Heading off to a land full of eastern promise for Pinchbeck head Tom

Tom Verity, outgoing executive headteacher of Pinchbeck East Primary
 School, Spalding Primary School and Surfleet Primary School.
Tom Verity, outgoing executive headteacher of Pinchbeck East Primary School, Spalding Primary School and Surfleet Primary School.
  • Chorus of praise for a leader of calibre across three good schools

Britain’s most famous TV explorer, the late Alan Whicker, said nearly 40 years ago: “The East always weaves a spell to enchant the West”.

For Tom Verity, outgoing executive headteacher of the Pinchbeck East Primary School, Spalding Primary School and Surfleet Primary School collaboration, the East’s spell is casting him right back to the region where his career in education started 23 years ago.

Executive headteacher Tom Verity, head of school Jan Grimble (back) and children at Spalding Primary School celebrate its good Ofsted report in February 2014.  Photo by Tim Wilson.

Executive headteacher Tom Verity, head of school Jan Grimble (back) and children at Spalding Primary School celebrate its good Ofsted report in February 2014. Photo by Tim Wilson.

But instead of Hong Kong, Mr Verity will be replacing life in eastern England with a new opportunity as principal of the primary campus at the Alice Smith School in Kuala Lumpur, Malaysia.

Mr Verity said: “I started teaching in 1993, in Hong Kong, and I’ve been back to Asia many times.

“I love the region and so I decided that I would return there one day when a fresh challenge came up.

“The opportunity in Malaysia was one I couldn’t turn down, but it’s been really difficult as well when you’ve invested so much of your time and effort into a school.”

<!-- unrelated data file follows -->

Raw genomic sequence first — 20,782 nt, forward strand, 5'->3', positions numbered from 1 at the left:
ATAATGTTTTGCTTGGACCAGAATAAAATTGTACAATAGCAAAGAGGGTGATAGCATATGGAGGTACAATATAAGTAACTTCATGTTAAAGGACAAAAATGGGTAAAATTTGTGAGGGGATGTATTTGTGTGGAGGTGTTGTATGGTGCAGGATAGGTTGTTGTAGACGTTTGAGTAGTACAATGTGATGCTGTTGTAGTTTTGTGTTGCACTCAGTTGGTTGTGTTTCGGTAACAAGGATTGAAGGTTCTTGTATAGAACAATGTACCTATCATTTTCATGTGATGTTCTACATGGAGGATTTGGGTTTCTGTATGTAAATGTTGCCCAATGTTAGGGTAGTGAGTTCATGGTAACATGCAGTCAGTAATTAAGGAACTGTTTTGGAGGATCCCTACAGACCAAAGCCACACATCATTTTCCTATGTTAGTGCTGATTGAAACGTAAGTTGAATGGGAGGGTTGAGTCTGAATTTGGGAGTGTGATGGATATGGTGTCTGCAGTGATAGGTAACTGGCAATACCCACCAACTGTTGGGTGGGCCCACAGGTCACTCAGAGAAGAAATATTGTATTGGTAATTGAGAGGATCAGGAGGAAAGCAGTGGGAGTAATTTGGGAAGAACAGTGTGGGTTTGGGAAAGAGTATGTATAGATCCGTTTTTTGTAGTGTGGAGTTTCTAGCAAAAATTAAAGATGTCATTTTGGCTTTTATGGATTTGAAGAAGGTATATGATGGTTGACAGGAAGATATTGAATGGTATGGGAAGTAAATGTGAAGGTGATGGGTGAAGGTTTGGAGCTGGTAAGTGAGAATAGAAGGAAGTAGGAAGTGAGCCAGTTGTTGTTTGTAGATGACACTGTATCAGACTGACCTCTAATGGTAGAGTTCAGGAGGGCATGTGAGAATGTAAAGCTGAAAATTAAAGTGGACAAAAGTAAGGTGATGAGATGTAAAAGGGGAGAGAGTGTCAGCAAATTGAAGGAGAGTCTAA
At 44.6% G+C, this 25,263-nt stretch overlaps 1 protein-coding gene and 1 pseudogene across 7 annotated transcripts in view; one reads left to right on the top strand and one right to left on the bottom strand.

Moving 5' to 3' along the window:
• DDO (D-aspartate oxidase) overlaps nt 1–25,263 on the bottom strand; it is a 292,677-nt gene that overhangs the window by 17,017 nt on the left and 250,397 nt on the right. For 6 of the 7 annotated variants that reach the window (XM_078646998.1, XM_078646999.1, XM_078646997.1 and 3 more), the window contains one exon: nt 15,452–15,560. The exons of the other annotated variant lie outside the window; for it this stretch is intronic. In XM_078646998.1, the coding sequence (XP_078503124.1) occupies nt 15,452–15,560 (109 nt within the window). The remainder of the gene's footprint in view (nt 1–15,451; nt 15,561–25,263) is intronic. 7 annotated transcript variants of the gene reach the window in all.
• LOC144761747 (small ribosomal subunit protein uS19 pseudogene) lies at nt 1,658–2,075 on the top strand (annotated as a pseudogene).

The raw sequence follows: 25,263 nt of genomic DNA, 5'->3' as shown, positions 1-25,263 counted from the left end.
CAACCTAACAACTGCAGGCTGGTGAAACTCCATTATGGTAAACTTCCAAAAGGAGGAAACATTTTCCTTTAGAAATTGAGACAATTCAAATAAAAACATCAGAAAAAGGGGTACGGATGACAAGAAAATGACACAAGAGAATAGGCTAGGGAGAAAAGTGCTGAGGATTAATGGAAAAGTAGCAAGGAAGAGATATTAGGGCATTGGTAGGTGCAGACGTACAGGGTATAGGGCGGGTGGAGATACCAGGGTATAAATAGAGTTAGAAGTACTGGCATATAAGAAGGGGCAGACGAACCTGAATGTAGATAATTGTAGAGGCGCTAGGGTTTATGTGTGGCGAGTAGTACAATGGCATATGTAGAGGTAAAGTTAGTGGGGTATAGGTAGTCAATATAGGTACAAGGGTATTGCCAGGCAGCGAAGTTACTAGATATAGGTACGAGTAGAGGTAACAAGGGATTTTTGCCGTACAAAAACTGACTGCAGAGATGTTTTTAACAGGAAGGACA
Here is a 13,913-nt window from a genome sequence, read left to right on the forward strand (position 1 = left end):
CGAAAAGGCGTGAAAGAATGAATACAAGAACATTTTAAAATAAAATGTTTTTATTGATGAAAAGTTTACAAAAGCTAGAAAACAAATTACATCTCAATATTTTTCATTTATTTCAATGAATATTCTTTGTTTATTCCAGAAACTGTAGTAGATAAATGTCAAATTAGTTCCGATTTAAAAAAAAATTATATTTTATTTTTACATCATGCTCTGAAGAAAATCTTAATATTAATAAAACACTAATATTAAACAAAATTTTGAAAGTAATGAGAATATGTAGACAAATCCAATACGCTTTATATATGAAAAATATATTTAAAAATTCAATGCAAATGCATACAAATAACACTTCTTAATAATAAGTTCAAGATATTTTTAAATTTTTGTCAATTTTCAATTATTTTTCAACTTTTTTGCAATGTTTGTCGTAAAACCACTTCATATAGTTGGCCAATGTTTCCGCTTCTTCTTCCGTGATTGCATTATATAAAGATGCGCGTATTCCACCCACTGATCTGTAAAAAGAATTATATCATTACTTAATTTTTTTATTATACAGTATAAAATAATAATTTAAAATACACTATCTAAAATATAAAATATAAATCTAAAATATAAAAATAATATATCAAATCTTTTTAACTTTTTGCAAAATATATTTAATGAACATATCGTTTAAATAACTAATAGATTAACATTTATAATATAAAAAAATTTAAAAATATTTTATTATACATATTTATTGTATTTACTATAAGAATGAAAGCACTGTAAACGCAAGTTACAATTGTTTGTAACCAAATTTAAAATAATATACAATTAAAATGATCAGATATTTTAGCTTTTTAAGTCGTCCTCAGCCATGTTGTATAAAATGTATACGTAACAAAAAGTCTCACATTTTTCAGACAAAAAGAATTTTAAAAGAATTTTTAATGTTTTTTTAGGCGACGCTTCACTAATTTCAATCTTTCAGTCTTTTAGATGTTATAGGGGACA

he opportunity in Malaysia was one I couldn’t turn down, but it’s been really difficult as well when you’ve invested so much of your time and effort into a school

Tom Verity, outgoing executive headteacher of the Pinchbeck East, Spalding and Surfleet Primary Schools

In fact, Mr Verity has invested his time and effort in several Lincolnshire schools, also including Bourne Abbey Primary Academy and Rauceby Primary School, Sleaford.

But the seven years spent at Pinchbeck East Primary School, set to grow in size from 315 pupils to 420 from September, are what has put Mr Verity into Lincolnshire education’s unofficial hall of fame.

Helen Banks, chairman of governors for Pinchbeck East Primary School, said: “Everyone who has been involved with the school, since Easter 2009, will know how sad we are to lose Mr Verity.

“He joined the school initially in the mid-90s as a newly qualified teacher, quickly demonstrating the excellent teaching and leadership qualities which lead to promotion.

Youngsters at Surfleet Primary School after hearing of their good Ofsted report from head of school Laura Martin and chairman of governors Michelle Sacks (front left and right).  Photo by Tim Wilson.

Youngsters at Surfleet Primary School after hearing of their good Ofsted report from head of school Laura Martin and chairman of governors Michelle Sacks (front left and right). Photo by Tim Wilson.